FDIC and Federal Reserve Settle Claims Against Bank and Financial Aid Refund Distributor

On December 23, the FDIC and Federal Reserve each announced settlements in closely related enforcement actions against a bank and a company that distributed financial aid refunds.  The FDIC settled its claims for deceptive practices in violation of Section 5 of the Federal Trade Commission (FTC) Act with each defendant.  The Federal Reserve brought its Section 5 claim against only the financial aid company.

According to the FDIC and Federal Reserve, the financial aid company provided a service “whereby schools could outsource the financial aid refund disbursement process, resulting in time- and cost-savings for the schools.”  Schools are required to provide financial aid refunds to students when the amount of financial aid received by the school exceeds the amount of tuition and other disbursements, typically for books and living expenses.  The product at issue in these enforcement actions was “a debit card-based product that is offered in partnership through financial institutions” including the member bank.  According to the FDIC and Federal Reserve, the financial aid refund disbursement company’s website and associated materials, which were approved by the bank, “omitted material facts about certain fees, features, and limitations” of the debit card-based product in violation of Section 5.  “The omissions included details about other disbursement methods available to students, a full and complete fee schedule, and the availability of fee-free ATMs.”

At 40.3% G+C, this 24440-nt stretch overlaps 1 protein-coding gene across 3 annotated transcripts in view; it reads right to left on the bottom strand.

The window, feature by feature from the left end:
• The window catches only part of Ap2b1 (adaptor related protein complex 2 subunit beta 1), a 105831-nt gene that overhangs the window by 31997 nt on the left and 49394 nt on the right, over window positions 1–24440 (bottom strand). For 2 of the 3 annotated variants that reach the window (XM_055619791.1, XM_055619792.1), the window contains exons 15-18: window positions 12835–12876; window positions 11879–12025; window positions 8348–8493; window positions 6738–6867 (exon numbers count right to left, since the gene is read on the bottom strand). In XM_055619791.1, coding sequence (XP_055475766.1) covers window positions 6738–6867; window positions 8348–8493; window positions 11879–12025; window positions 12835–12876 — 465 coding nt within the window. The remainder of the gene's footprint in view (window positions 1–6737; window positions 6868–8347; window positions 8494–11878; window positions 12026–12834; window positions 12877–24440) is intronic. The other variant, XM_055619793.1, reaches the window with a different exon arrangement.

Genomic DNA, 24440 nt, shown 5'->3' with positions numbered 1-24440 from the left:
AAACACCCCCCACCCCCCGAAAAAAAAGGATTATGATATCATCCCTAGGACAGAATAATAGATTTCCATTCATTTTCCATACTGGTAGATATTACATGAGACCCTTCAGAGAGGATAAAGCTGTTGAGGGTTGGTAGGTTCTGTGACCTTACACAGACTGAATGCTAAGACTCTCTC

Due to these omissions, the company collected $31 million in fees from students during the applicable time period–May 2012 to July 2014.  The FDIC consent orders require the financial aid company and bank to pay civil penalties of $2.23 million and $1.75 million respectively, and to jointly pay restitution of $31 million to roughly 900,000 affected consumers.  The Federal Reserve consent order requires the financial aid company to provide $24 million in restitution to roughly 570,000 students and pay a civil penalty of $2.23 million.